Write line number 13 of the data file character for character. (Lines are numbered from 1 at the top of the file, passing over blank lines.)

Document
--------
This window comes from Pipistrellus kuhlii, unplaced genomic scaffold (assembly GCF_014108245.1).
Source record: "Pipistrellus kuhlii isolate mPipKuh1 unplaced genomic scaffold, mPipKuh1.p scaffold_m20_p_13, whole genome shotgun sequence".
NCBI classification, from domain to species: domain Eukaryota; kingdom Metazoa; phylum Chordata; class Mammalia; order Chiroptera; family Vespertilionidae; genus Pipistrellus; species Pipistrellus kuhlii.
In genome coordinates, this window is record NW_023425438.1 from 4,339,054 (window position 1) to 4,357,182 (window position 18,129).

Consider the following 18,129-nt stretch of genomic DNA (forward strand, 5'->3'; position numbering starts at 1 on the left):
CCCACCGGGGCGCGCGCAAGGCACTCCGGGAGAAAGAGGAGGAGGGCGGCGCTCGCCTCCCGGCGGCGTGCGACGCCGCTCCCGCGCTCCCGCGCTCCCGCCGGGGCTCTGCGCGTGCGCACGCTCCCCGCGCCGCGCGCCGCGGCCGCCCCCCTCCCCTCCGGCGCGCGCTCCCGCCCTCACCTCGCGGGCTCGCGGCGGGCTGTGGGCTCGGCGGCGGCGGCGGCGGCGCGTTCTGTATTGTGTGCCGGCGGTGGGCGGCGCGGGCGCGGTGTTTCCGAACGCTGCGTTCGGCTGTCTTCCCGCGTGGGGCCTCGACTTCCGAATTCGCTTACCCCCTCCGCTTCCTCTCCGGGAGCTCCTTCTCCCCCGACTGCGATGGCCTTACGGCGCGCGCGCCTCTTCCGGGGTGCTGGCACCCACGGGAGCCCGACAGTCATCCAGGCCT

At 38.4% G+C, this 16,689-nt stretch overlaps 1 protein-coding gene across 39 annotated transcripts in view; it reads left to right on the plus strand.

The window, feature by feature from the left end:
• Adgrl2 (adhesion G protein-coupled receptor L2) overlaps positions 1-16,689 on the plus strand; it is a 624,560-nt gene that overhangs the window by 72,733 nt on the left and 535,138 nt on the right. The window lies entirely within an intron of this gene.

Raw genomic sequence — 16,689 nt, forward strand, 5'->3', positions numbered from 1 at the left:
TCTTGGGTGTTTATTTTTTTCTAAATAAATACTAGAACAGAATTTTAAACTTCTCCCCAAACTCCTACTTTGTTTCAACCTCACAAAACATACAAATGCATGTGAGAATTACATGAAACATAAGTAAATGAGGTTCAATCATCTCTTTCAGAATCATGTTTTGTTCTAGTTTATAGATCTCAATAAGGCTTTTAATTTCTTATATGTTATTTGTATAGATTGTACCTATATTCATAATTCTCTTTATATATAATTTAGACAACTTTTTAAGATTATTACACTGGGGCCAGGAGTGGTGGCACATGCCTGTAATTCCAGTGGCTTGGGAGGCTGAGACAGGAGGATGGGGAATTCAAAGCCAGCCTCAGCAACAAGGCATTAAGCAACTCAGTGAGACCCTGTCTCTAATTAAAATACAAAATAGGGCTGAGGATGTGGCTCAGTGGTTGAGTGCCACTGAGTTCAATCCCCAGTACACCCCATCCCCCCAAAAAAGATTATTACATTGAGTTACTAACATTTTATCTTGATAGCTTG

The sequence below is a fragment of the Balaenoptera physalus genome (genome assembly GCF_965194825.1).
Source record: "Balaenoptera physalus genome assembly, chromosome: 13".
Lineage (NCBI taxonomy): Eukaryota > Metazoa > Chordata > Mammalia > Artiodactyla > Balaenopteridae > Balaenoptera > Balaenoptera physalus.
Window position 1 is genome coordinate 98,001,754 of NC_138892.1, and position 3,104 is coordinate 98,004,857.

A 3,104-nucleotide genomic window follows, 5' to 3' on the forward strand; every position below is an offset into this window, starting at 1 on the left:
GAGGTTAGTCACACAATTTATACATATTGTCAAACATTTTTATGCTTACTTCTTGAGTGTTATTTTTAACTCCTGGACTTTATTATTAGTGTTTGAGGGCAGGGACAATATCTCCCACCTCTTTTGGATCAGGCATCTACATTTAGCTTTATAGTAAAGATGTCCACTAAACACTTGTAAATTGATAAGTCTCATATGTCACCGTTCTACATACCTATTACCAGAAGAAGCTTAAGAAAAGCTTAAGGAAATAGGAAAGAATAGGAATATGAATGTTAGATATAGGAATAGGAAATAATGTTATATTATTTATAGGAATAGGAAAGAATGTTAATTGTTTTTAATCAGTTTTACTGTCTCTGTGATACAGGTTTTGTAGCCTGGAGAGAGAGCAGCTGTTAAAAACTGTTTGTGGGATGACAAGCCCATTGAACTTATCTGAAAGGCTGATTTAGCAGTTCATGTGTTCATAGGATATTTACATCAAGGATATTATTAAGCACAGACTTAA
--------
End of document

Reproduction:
Source record: "Balaenoptera physalus genome assembly, chromosome: 13".